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A Love Letter to Our Favorite Payers


The current state of our relationship is an illogical, Kafkaesque nightmare with a deadbeat. Yes, we're talking about you, payers.

This past Valentine's Day, we reflected upon the health of our relationship with payers. It's not a pretty picture. To shield patient protected health information and try to salvage any goodwill we may possibly have left with any of these payers, we have used only pseudonyms in the examples below.

Let's consider first our relationship with the Star Trek Insurance Plan, they are known for embracing only the most illogical of logic found within our industry. In the past year, one problem with them included not paying for a basic well exam because they claim our practice wasn't listed as the patient's primary-care provider (PCP). When we presented evidence of the fact that no other PCP has ever seen this child and we have been the only pediatrician for the child since her birth four years ago, and that we had a signed, dated form supposedly utilized by this plan for the purpose of communicating to the plan when an error in assigning PCP has been made, they gave us the cold shoulder. They refused to respond to any written or verbal appeals. One time, Star Trek Insurance Plan even hung up on us when we tried to speak with them about the issue. That time, we ended up turning to social media to publicly shame them into returning a call. Illogical.

Next, let's talk about Deadbeat Insurance, Inc., a company that gives new meaning to the phrase, "The check is in the mail." In March of 2016, we provided preventative services to a longstanding patient. On the insurer's website, as early as two weeks after the date of service, we could clearly see that the plan had processed the claim and acknowledged that payment was due to our practice. However, the payment had yet to come. There was no payment in April, so we called. We wrote. Deadbeat Insurance Plan did not respond. We called and wrote again in May, June, July and August. On the phone, their representatives would only say, "It's pending. Don't know why." By October, when there was still no payment, we involved our independent physician's association who reached out to a "senior" person at the plan. That senior person assured us we would be paid. We weren't. We contacted him again in November. Still no payment. December and January also went by with more emails and calls until this month, nearly a year later, when we were paid.  Deadbeats.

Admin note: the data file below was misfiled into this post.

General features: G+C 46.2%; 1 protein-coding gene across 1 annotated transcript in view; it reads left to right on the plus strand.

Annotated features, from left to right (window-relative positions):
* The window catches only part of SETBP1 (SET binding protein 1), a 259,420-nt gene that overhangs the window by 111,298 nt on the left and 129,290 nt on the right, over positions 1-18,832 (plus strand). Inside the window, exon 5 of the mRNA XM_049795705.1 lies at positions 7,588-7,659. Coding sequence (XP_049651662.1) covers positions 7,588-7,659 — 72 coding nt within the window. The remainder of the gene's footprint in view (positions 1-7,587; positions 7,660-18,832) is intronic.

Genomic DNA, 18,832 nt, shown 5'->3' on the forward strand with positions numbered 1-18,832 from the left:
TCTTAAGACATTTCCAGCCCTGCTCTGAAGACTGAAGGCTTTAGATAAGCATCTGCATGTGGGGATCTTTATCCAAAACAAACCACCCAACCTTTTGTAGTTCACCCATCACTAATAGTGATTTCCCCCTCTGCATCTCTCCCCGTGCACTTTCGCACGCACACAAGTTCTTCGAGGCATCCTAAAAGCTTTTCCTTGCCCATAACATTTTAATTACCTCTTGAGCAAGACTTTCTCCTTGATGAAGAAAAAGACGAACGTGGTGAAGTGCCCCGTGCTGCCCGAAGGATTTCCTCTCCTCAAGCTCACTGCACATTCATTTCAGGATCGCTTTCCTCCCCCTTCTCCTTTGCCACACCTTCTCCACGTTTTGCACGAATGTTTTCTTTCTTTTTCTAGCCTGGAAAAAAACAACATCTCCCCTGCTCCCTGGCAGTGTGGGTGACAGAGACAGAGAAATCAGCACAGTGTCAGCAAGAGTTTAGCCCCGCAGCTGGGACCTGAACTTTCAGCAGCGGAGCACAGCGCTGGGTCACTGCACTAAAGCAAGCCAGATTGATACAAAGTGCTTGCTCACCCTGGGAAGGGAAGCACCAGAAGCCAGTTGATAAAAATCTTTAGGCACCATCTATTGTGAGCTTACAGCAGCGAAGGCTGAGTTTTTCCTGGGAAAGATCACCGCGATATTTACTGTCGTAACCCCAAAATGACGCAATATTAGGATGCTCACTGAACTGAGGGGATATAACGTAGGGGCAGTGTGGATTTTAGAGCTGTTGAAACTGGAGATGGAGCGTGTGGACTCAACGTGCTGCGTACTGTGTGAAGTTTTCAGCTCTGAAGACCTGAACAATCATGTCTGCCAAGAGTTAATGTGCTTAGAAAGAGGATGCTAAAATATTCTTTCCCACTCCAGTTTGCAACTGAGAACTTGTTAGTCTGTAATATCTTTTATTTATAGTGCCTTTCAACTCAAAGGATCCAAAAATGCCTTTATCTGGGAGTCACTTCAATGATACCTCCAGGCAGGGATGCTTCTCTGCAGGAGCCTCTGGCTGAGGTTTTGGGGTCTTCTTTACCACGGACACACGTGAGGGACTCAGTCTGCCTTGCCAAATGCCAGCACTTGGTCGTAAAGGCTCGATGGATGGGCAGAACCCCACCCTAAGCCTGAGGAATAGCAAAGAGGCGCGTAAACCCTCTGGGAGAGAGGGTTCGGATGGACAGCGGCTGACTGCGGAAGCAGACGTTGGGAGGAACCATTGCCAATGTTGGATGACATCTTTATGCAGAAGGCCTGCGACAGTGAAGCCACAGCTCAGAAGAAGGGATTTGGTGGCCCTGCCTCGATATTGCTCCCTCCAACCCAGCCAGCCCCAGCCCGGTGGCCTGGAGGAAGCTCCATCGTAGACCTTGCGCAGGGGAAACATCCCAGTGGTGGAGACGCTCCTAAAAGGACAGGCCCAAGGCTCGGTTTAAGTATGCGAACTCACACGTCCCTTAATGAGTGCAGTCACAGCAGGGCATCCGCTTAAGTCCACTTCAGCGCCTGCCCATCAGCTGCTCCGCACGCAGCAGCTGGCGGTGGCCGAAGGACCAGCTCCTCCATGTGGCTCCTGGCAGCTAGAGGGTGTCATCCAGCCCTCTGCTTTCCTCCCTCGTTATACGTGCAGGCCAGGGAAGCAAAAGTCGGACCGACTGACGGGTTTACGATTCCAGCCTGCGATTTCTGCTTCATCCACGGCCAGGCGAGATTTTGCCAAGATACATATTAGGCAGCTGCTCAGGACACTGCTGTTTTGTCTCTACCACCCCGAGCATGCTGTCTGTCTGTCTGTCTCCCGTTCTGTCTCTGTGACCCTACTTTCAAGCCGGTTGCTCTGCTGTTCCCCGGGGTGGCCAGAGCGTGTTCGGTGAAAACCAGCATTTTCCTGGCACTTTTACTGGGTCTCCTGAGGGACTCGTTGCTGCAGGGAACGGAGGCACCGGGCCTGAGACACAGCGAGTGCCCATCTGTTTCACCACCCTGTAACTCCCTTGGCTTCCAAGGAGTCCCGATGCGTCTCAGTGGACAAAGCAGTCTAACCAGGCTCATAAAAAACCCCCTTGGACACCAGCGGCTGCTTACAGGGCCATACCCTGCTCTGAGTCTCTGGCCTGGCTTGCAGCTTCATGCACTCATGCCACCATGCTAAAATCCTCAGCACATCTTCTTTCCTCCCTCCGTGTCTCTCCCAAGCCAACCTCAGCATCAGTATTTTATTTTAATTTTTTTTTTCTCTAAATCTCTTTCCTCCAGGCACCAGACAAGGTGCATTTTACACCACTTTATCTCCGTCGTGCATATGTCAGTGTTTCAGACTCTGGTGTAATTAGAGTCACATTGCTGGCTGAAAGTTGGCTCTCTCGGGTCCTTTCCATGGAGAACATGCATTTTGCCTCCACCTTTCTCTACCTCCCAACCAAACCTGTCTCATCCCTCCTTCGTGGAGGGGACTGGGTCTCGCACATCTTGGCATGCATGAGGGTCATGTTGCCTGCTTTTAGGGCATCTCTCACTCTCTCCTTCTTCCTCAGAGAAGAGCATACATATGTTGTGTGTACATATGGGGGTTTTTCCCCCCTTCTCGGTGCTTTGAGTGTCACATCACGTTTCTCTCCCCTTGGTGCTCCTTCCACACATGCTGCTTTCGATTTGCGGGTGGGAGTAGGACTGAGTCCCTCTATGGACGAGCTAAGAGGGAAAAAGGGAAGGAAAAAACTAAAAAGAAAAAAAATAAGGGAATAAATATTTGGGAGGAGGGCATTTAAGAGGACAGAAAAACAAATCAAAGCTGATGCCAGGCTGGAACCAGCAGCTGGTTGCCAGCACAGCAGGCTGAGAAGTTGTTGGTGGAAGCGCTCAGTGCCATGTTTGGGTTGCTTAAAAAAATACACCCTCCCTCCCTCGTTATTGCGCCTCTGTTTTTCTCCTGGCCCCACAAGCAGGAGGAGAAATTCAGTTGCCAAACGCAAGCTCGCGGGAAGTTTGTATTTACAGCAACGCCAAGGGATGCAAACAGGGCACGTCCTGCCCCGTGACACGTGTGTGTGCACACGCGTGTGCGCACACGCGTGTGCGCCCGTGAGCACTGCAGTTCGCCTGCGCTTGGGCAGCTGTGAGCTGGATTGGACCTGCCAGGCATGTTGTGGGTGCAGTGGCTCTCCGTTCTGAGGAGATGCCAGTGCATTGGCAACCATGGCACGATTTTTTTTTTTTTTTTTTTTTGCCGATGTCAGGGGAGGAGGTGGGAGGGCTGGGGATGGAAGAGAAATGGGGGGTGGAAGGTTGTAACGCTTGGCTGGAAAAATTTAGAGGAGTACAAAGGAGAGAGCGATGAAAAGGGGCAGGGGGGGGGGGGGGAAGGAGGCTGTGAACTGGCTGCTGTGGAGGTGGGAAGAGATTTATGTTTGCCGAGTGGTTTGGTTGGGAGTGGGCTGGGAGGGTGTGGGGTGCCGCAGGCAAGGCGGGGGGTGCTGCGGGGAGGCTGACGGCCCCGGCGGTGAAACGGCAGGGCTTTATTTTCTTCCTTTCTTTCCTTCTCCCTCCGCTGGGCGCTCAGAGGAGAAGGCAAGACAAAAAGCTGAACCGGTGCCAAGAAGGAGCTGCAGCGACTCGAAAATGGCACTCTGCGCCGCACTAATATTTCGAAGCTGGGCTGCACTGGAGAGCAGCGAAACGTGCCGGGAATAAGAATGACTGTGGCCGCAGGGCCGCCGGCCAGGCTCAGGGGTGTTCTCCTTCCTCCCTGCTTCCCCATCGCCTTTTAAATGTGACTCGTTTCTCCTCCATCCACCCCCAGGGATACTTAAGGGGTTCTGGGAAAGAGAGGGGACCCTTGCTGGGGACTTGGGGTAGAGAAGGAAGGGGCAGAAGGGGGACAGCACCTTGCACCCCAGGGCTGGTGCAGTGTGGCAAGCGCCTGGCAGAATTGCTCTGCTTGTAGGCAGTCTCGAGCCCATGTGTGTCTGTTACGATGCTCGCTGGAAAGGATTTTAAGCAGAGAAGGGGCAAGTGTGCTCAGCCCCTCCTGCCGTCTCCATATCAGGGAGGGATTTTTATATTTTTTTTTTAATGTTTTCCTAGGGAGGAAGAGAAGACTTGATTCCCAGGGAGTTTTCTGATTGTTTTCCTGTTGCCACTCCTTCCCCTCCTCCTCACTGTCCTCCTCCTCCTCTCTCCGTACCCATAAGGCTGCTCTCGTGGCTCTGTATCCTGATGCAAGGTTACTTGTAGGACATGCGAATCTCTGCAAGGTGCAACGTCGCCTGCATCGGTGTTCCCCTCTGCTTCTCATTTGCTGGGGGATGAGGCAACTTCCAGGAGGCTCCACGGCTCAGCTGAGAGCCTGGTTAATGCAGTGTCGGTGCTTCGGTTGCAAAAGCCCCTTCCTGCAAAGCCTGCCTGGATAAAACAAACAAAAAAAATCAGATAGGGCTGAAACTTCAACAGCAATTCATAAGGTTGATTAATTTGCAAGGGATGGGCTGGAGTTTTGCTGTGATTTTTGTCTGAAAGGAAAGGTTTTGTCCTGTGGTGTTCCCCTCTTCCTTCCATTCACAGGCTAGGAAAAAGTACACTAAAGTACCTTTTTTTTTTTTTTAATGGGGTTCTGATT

There are countless other examples. There's the insurance company that, out of nowhere, decided that patients must pay an extra $10 copay if the patient sees us for chronic anxiety, a common pediatric issue they didn't charge extra for in the past. Several of the payers illegally pass on charges to patients that are defined as preventative by the Bright Futures part of the Affordable Care Act. Don't even get us started on the inability of insurance companies to acknowledge that twins, who have the same last name, date of birth and sex, are separate children and that their claims are not duplicates of each other. It's a Kafkaesque nightmare.

We want to end this abusive relationship with payers, and know that some of you have done this with direct pay. In our community, most our patients would never be able to afford the out-of-pocket costs associated with direct pay, so our personal ethics make us put up with our insurance bullies and do all we can to work toward single payer.

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